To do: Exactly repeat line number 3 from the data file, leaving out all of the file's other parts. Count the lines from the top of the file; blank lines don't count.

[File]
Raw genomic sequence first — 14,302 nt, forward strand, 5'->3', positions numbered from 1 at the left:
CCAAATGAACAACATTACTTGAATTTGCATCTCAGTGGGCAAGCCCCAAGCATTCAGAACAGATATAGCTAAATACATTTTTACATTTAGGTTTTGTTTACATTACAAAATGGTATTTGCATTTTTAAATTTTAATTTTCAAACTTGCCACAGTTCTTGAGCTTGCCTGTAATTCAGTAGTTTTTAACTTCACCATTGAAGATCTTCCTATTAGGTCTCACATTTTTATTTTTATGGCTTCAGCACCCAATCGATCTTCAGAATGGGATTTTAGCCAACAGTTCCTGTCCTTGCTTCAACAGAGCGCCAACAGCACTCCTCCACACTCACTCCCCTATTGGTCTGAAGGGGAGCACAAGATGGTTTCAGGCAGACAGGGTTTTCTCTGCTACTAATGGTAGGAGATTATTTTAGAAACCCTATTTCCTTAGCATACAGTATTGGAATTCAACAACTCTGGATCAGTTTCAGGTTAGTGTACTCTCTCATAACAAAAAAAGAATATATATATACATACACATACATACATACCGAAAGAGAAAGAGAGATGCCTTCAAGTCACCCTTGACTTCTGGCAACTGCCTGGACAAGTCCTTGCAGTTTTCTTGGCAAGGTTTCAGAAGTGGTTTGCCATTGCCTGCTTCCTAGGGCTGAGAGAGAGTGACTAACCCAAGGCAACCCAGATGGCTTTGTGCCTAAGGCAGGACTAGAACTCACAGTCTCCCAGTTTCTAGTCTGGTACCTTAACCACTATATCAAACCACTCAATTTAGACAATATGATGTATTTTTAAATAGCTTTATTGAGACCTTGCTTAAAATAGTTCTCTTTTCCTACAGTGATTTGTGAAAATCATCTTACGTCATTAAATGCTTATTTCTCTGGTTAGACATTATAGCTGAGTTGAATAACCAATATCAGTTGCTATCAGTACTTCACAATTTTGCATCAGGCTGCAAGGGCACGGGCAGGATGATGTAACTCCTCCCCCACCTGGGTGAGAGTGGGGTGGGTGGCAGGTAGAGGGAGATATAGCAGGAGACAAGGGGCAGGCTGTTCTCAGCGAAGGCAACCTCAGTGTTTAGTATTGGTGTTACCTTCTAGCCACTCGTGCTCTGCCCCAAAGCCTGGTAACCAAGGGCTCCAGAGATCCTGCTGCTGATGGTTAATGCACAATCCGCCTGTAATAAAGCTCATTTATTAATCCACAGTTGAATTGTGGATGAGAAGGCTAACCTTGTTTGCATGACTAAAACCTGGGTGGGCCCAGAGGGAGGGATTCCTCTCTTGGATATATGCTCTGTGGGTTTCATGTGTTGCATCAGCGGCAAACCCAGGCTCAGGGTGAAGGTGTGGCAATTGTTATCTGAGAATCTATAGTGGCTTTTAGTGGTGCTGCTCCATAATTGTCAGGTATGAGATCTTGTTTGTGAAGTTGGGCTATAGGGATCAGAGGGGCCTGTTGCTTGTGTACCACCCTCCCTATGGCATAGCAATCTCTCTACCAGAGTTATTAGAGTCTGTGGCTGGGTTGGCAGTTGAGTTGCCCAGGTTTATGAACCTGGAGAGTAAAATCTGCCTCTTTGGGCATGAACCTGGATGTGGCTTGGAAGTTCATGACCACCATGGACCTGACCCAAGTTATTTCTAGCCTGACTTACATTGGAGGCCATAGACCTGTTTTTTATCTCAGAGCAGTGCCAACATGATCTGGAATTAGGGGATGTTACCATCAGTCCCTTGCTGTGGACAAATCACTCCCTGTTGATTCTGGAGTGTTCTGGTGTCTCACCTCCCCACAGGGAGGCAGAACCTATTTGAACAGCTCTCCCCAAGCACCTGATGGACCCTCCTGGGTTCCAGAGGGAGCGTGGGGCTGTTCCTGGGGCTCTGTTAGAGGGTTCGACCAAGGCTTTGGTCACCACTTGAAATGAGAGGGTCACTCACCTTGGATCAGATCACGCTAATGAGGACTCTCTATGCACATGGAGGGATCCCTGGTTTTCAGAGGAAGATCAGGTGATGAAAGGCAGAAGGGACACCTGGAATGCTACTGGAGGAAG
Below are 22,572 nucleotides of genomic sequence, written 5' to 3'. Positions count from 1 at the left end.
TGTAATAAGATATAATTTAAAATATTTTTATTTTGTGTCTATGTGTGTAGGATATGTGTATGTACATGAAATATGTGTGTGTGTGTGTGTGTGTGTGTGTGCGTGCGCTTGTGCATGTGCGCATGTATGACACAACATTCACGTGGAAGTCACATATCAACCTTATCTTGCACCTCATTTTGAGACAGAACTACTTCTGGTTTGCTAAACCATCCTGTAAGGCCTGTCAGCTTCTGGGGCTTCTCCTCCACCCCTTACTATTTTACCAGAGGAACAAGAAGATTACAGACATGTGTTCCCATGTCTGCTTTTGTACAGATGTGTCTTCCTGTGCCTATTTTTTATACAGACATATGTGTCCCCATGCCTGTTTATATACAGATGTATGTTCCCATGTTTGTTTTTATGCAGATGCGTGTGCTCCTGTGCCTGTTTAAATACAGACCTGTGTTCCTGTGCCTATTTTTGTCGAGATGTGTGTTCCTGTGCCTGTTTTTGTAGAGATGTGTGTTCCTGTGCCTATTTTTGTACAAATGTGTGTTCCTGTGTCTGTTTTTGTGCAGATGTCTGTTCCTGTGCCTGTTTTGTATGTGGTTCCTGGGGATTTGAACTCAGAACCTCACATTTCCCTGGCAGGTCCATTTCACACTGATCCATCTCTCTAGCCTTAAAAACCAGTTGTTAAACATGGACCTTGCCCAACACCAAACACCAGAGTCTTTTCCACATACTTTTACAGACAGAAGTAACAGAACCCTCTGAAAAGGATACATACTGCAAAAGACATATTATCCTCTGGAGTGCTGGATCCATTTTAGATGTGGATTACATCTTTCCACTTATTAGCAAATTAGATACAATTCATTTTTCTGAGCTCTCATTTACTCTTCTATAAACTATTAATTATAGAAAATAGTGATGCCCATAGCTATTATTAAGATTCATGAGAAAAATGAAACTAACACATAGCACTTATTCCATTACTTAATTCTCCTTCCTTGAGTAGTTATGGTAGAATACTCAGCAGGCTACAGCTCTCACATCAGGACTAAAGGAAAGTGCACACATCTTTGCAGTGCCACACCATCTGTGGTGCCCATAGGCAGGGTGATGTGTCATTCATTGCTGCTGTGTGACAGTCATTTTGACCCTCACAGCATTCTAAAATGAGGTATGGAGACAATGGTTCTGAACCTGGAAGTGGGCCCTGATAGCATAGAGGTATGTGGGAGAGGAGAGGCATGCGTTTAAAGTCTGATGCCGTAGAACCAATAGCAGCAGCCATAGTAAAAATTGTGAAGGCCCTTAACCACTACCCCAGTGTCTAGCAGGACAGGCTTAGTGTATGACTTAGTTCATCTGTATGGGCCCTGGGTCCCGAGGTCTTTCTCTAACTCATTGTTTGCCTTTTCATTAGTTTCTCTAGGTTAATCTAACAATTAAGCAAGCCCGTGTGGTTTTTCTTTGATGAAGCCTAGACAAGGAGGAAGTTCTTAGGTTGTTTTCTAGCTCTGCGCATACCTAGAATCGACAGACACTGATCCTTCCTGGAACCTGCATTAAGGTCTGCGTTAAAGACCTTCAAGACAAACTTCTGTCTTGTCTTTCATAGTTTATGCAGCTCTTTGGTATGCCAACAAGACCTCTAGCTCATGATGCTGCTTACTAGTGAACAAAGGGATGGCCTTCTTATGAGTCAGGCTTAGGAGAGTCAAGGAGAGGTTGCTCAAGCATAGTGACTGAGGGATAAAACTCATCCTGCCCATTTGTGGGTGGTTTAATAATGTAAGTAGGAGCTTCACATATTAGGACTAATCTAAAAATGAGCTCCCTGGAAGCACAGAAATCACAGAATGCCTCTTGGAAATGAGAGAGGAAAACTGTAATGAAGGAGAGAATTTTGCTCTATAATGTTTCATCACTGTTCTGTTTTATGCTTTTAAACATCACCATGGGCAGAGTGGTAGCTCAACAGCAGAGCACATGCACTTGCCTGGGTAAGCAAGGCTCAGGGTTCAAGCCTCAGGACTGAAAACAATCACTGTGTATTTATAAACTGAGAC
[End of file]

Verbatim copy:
Below are 22,572 nucleotides of genomic sequence, written 5' to 3'. Positions count from 1 at the left end.